Friday, October 21, 2016

Your 60s. It is about change, making the best of it

"Just because you're grown up and then some doesn't mean settling into the doldrums of predictability. Surprise people Surprise Yourself." - Victoria Moran, author "Younger by the Day: 365 Ways to Rejuvenate Your Body and Revitalize Your Spirit."
 
BY JULIA ANDERSON
“WOW that was exciting!”
In the decade of my 60s that is just ending, I experienced the deepest losses and the most triumphal gains of my life.
Readers here at sixtyandsingle have followed along as just about everything that could happen, happened:

A late in life divorce that brought me to my knees.
The end of my long-time job at the newspaper.
The death of my best friend.
A new beginning as a freelancer from home. Launching this blog.
Reinvesting my 401(k) nest egg and signing up for Social Security, then Medicare.
Remarrying!!! Building new relationships and embracing new family. (I had no idea that riding on the back of a motorcycle could be fun.)
Being caught up in family financial turmoil surrounding my mother’s final years and her death at age 98.
Saying goodbye to the family farm.

And at the end of my 60s, accepting a diagnosis of rheumatoid arthritis that has sharpened my focus on health issues and on end of life planning. (This year I updated my will and wrote instructions for dispersing my tangible assets.)

There were practical aspects to my 60s focused on retirement planning, money management and family finances. The emotional side of it meant adjusting to loss -- of my marriage, my full-time job and certain friends. It meant embracing a new 60-and-single world, walking through doors and embracing new opportunities. As the decade ends, I say, wow, you name it, I have lived through it. (And written about it).

Friends have experienced their own trauma. Spouses have died. Others have struggled to care for husbands with Parkinson’s, mental illness and heart disease.

Two friends endured foot surgery. Another spent more than a month lying face-down on a bed because of an eye problem.
Our 60s… it is a big decade!

My dog died.

By the end of it, I am coming to terms with the aging process. Nevertheless, each morning, as I pluck a mini-forest of hairs out of my chin, I feel like I have a lot left to do. Leaving a legacy. Writing a book. Dispersing certain collectibles. Downsizing (but not too much). Traveling. And giving love to those closest…family and friends.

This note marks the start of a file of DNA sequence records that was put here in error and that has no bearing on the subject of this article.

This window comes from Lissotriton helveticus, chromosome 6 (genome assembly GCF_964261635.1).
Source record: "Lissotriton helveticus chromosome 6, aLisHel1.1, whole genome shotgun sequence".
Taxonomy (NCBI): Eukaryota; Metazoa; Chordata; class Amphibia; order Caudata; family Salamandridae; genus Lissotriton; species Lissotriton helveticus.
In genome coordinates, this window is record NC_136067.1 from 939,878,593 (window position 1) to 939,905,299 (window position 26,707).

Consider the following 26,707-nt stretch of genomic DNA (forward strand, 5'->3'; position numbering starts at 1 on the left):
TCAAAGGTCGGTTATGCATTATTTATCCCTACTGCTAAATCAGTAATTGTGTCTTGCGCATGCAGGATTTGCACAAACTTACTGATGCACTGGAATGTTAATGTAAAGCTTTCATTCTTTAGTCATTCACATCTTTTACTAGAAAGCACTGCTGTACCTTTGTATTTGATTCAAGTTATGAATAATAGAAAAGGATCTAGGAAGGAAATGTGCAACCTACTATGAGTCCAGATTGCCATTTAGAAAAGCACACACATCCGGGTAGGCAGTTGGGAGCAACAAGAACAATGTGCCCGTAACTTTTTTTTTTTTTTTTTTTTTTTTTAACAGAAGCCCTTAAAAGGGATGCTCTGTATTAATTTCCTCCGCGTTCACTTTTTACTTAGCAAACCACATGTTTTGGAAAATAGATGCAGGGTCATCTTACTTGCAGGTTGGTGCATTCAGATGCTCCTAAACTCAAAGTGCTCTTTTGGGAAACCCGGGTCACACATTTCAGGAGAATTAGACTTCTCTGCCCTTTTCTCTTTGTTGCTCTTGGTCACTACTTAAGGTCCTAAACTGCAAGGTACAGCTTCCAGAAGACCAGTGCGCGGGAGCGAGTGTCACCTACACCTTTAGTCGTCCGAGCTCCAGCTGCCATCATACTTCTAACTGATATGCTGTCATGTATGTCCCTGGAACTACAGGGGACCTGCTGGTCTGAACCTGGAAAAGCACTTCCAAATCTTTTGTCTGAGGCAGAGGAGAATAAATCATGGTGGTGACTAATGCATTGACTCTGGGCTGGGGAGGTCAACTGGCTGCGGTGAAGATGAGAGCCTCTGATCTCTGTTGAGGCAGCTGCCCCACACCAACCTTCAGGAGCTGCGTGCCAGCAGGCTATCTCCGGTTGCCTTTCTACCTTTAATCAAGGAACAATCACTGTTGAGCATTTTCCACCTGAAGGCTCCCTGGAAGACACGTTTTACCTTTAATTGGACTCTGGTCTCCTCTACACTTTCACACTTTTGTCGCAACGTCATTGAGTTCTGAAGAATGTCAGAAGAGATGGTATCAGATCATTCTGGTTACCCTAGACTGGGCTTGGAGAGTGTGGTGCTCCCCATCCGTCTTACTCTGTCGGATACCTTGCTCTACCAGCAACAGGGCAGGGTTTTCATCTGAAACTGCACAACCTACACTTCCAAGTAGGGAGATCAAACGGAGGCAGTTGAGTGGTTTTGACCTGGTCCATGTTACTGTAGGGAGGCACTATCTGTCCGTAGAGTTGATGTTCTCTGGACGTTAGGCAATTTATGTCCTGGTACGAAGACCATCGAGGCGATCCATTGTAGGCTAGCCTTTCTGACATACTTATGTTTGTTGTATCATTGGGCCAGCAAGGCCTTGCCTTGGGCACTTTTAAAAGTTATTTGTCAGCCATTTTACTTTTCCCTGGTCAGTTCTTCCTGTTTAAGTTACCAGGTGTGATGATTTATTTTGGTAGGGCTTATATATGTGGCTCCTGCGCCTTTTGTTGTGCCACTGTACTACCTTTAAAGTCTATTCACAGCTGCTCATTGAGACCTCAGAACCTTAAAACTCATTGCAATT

While working at the daily newspaper was an engrossing and rewarding way to make a living, I don’t miss the job, the grind of it.

True heaven is staying in bed with a second cup of coffee, reading the online Wall Street Journal on a Monday morning with no deadlines.

Everything changes in your 60s. Some of my friends have slipped into new orbits centered on children and grandchildren. I miss them but not as much now as before.

There are new interesting people in my life … step-children, grandchildren and new friends whom we have met on the same journey.

Women I know, see 70 as the new 50. No one seems ready to give up being creative -- painting, gardening, cooking, raising money and giving.

Both single and re-married, I appreciate my 60s for what I know now about myself.
This decade asks us to dig deep at a time when we thought things were supposed to get easier. Ha!

As a writer, I feel lucky that my 60s gave me a chance to make sense of life before my higher cognitive powers slip away.
It bothers me that Annie Dillard has quit writing. That Nora Ephron is dead. (I loved “Heartburn.”)

Thank you, Anne Lamont for continuing to enthrall me with your take of the world, on life and love. You have never given up.

I have a friend in her mid-80s who not long ago wrote a great story based on her girlhood during World War II. She gives lectures about it.

My freelance work allows me still to report and write. I continue to passionately share information with women about money, retirement and making the best of it in our 60s.

I worry about the women who have worked most of their lives but have not saved enough to live comfortably in retirement. I lament that women are not more interested in their own financial literacy. None of this long-range planning stuff is complicated.

My most popular topics: traveling solo, remarrying after 60, five steps to retirement planning, financial planning, adjusting to life as a single woman over 60, pre-nups, wills, estate planning, bank trusts.

Some of these posts will soon air on TVCTV, the public television channel in Beaverton, Ore.
And I still report for KXL 101.1 FM.  I am the Smart Money columnist for the Portland Tribune. All fun.

For me, a new relationship has meant the world. Maybe that is because I was so unceremoniously dumped at age 60. Breaking new trail (as a friend recommended, early on) has provided wonderful experiences and memories to dilute those of the past. Unfortunately how relationships end is how they are remembered.

Best advice from my grief counselor: “Cry with your eyes open.”

As much suffering as I did over the end of my long-time marriage, I rejoice in the companionship and comfort gained from this new man in my life.

Loving someone it turns out does not have to be a lot of work. That loving someone can be comfortable, fulfilling. No topic is off limits. Thank you, God (and only you know what I’m talking about).

Love in all its forms is more important than ever to me. You just keep giving it away.
As Jane Austen wrote, “Let other pens dwell on guilt and misery.”

At the end of my 60s, I wake up every morning feeling blessed.
That second cup of coffee helps.
 

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